Tuscany Wine Guide

Tuscany Wine Guide

So you’ve decided to visit Tuscany, an awe-inspiring region of Italy where the seemingly endless green hills are interspersed with occasional vineyards, fields, and farmhouses.

Clearly this is the place to come for an authentic piece of Italian culture and cuisine. But above all else, a trip to Tuscany enables you to sample some of the finest wines in the world.

However, this is not limited to Chianti, as Tuscany also produces some superb Sangiovese, Canaiolo Nero, Pinot Grigio and Prosecco wine. But how should you go about exploring this region and where can the best wine be found?

Getting around Tuscany

If you want complete freedom and independence, then book a rental car and make your way around a few choice wineries. Wine Travel Guides for San Gimignano and Sienna or Montalcino and Montepulciano will be your best friend as you negotiate Tuscany’s rolling roads.

Unfortunately this option has its drawbacks, chiefly because you will only be able to taste one or two glasses. Therefore, many tourists visiting Tuscany will sign up to a wine tour that encompasses the region’s greatest vineyards.

The very best operators, such as Cool Tours, will offer intimate, unique, and unforgettable experiences, which sometimes give you the option to customise your day. What’s more, you will benefit from the knowledge of a wine-loving local who can provide insight and information about Tuscany’s captivating history and culture.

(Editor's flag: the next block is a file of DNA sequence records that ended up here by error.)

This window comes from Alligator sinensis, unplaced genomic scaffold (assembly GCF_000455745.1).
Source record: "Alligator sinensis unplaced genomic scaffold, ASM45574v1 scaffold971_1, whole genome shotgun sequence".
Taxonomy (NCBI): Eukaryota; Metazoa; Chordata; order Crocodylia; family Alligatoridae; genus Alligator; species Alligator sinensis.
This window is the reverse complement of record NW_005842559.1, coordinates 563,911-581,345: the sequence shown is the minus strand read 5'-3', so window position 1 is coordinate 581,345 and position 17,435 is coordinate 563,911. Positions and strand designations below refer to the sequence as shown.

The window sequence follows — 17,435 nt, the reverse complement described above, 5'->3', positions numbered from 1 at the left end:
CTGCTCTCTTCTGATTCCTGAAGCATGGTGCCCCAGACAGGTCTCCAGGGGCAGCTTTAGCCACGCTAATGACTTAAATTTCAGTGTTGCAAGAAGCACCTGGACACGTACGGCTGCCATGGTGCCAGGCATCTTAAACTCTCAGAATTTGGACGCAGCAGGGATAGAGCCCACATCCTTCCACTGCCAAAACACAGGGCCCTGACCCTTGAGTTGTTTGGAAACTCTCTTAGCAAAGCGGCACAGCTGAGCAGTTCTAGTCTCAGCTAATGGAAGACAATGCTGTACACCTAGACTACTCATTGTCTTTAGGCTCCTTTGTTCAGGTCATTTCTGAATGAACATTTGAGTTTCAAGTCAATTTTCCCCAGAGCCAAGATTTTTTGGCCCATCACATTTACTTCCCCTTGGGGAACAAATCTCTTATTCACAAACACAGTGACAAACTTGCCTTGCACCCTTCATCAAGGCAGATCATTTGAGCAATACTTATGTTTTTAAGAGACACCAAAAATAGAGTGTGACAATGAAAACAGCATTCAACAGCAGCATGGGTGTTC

Must-visit wineries and restaurants

Val delle Corti

This six-hectare organic winery has stayed true to its traditional roots and only produces three wines. Although several people argue that the harsh Sangiovese variety needs to be offset by international grapes, Val delle Corti doesn’t take any notice of this and has an almost 100 per cent blend in its collection.

Fontodi

Chianti wine

Situated beneath the village of Panzano, Fontodi doesn’t charge for tastings and insists that visitors are more than welcome even if they don’t end up buying a bottle. In addition to the 80 hectares of vines and 30 hectares of olive trees, Fontodi also grows barley to feed its herd of Chianina cattle.

A Casa Mia

You will need to call ahead at this old-fashioned osteria, as there are only a dozen tables. But the hearty portions of home cooking, which include penne con coniglio (rabbit pasta) and asparagus risotto, will keep you coming back for more.

Fattoria di Corsignano

Along with serving up creative interpretations of rustic classics, Fattoria di Corsignano also boasts a small seven-hectare organic vineyard and rooms to stay the night too.

Although the wine tasting options in Tuscany are extensive, hopefully this guide has provided enough enlightenment on how to make the most of such a spellbinding region.

Elena Spolaor

About Elena Spolaor

Although Elena was born in Venice, she was brought up in Tuscany and is a historian and frequent contributor to online articles about life in Tuscany and Umbria. Her specialities are Tuscan and Umbrian local history and folklore.

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